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Is there any reference (book/review article etc.) where the physics of heavy ion collisions is overviewed?

To be absolutely clear about things, I am looking for a introductory review which covers the physics aspects of the progression through the following stages

  • stable nuclei
  • fireball
  • quark-gluon plasma formation
  • (cooling)
  • hadronization
  • hadron interactions and decay
  • final observable particles (leptons, photons etc.)

with special emphasis on parameters like

  1. time for these stages,

  2. relevant temperatures,

  3. particle densities etc.

Apparently all the literature I have scanned through talks about bits and parts, a comprehensive big picture is unclear to me largely.

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Before answering, please see our policy on resource recommendation questions. Please write substantial answers that detail the style, content, and prerequisites of the book, paper or other resource. Explain the nature of the resource so that readers can decide which one is best suited for them rather than relying on the opinions of others. Answers containing only a reference to a book or paper will be removed!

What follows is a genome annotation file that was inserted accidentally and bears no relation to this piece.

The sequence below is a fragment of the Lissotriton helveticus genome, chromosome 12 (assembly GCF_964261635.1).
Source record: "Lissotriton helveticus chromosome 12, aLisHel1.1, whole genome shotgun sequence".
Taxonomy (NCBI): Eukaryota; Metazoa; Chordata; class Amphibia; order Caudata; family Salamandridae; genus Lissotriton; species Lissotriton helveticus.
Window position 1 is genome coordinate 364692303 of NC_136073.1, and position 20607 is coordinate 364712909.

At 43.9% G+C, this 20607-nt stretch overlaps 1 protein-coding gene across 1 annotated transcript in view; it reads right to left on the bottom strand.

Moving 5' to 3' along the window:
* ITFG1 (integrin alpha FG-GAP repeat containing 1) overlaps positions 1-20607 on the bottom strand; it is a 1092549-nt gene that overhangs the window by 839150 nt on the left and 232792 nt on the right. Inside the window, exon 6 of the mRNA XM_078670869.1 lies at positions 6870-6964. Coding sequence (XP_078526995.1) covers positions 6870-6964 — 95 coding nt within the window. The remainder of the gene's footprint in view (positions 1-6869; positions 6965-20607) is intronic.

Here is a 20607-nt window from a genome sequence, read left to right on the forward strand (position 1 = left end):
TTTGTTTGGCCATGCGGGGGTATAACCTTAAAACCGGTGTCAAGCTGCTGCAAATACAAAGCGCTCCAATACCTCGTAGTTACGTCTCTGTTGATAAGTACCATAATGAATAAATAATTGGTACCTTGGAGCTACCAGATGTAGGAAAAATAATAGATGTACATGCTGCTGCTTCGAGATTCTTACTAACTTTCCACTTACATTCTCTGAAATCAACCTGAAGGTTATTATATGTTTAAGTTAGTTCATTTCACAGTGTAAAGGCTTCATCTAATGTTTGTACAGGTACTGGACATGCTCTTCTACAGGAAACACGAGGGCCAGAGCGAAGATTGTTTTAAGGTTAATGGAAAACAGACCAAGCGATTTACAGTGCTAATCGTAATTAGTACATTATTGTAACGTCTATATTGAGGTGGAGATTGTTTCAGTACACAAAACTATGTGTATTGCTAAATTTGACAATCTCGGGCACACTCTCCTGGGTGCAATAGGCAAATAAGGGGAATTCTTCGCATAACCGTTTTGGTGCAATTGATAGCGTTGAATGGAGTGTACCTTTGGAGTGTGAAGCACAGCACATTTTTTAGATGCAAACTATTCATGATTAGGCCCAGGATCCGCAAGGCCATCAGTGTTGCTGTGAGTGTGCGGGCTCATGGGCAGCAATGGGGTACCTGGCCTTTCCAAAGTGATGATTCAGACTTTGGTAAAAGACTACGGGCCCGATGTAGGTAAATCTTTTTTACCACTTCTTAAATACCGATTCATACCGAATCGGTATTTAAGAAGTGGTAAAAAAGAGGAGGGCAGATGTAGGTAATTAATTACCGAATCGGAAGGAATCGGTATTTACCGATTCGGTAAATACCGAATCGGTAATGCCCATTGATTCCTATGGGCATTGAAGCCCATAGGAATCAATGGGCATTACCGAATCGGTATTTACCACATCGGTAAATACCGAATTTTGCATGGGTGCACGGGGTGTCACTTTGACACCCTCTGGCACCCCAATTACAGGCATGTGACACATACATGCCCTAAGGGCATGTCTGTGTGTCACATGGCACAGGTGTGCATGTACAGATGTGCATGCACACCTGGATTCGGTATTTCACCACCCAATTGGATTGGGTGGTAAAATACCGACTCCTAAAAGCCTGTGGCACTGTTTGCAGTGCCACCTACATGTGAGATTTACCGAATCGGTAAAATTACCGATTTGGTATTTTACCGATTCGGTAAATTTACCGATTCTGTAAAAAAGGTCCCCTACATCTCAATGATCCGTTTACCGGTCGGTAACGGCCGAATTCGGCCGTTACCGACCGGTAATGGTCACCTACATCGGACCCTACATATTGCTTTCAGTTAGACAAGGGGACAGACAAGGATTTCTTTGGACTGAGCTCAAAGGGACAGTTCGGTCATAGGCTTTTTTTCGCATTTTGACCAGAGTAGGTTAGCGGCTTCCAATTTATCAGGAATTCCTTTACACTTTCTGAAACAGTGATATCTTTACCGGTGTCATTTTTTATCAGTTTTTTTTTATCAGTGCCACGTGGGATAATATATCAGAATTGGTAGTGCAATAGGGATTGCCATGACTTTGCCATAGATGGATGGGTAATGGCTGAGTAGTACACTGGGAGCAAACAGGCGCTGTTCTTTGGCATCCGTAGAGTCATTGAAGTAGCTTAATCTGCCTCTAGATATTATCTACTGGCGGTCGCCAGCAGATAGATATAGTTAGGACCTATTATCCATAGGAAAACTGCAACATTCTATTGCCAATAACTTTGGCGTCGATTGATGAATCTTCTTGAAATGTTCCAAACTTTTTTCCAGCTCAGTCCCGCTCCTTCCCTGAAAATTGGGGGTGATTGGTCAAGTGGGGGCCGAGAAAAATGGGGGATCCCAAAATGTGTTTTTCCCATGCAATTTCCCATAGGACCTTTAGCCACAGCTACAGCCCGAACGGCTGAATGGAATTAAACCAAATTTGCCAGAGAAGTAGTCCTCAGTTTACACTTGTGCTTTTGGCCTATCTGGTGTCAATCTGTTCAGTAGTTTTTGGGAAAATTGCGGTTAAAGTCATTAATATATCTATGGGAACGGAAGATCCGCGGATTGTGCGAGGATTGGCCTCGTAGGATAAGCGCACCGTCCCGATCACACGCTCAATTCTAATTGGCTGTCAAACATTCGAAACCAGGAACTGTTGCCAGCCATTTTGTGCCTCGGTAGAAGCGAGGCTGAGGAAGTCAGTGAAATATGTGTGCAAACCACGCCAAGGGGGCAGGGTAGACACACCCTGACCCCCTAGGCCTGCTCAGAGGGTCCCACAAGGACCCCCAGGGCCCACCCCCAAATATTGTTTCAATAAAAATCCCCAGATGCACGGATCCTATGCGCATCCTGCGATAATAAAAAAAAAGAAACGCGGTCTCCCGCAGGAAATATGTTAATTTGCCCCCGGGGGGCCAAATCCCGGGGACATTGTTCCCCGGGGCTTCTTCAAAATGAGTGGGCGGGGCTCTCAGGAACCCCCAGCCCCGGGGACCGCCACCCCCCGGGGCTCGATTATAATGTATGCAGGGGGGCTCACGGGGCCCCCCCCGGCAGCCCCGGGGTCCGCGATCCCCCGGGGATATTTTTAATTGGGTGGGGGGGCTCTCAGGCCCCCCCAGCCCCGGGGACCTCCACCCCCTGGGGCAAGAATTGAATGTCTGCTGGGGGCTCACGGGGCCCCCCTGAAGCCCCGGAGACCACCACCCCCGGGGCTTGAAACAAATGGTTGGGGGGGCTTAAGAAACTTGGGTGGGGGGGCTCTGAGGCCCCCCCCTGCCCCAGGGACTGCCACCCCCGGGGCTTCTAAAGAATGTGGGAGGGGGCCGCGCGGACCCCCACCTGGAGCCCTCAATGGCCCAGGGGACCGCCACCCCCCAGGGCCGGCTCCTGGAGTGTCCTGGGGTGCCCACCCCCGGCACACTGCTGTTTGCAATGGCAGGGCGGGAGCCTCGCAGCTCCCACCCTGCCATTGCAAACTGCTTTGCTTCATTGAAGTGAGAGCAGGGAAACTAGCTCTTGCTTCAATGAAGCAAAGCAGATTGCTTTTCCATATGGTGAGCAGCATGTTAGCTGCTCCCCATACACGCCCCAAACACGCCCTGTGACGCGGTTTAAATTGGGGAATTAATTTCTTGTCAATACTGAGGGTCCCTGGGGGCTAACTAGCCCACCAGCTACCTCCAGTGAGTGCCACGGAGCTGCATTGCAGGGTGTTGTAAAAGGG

• $\begingroup$ In retrospect I guess if the first list is going to be a list at all, it should have been the numbered list, and the other list a bulleted list. Oh well. Something to consider if somebody edits the question again. $\endgroup$ – David Z Nov 24 '14 at 6:21
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If someone stumbles across this question here some links:

Very general, about big questions in the field from 2018: https://arxiv.org/abs/1802.04801

More physics in here, by U. Heinz from 2013: https://arxiv.org/abs/1301.2826

Very nice review paper, linking to many established papers (2016): https://arxiv.org/abs/1605.08694

A PhD thesis, covering what you might look for in the first few pages (2014): https://etd.ohiolink.edu/pg_10?::NO:10:P10_ETD_SUBID:97415

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